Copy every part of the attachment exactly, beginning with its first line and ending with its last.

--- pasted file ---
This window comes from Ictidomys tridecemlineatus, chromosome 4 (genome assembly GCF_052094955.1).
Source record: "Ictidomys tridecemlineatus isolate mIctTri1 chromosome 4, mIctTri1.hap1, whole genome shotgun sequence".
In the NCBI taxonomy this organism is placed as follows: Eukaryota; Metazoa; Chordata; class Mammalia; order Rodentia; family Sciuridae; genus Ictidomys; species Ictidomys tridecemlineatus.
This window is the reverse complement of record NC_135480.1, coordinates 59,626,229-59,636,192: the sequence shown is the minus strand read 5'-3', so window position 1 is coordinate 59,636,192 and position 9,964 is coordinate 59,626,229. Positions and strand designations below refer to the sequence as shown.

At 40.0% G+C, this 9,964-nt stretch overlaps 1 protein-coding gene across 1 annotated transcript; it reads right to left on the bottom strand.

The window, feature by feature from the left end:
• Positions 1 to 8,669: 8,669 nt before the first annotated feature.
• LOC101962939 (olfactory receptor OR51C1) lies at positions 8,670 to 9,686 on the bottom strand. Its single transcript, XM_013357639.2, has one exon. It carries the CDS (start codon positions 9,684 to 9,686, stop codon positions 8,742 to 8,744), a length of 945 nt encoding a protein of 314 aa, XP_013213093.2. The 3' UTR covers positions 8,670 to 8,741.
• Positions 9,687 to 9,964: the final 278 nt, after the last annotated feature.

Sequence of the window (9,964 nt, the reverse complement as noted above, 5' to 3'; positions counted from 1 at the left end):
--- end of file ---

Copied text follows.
This window comes from Ictidomys tridecemlineatus, chromosome 4 (genome assembly GCF_052094955.1).
Source record: "Ictidomys tridecemlineatus isolate mIctTri1 chromosome 4, mIctTri1.hap1, whole genome shotgun sequence".
In the NCBI taxonomy this organism is placed as follows: Eukaryota; Metazoa; Chordata; class Mammalia; order Rodentia; family Sciuridae; genus Ictidomys; species Ictidomys tridecemlineatus.
This window is the reverse complement of record NC_135480.1, coordinates 59,626,229-59,636,192: the sequence shown is the minus strand read 5'-3', so window position 1 is coordinate 59,636,192 and position 9,964 is coordinate 59,626,229. Positions and strand designations below refer to the sequence as shown.

At 40.0% G+C, this 9,964-nt stretch overlaps 1 protein-coding gene across 1 annotated transcript; it reads right to left on the bottom strand.

The window, feature by feature from the left end:
• Positions 1 to 8,669: 8,669 nt before the first annotated feature.
• LOC101962939 (olfactory receptor OR51C1) lies at positions 8,670 to 9,686 on the bottom strand. Its single transcript, XM_013357639.2, has one exon. It carries the CDS (start codon positions 9,684 to 9,686, stop codon positions 8,742 to 8,744), a length of 945 nt encoding a protein of 314 aa, XP_013213093.2. The 3' UTR covers positions 8,670 to 8,741.
• Positions 9,687 to 9,964: the final 278 nt, after the last annotated feature.

Sequence of the window (9,964 nt, the reverse complement as noted above, 5' to 3'; positions counted from 1 at the left end):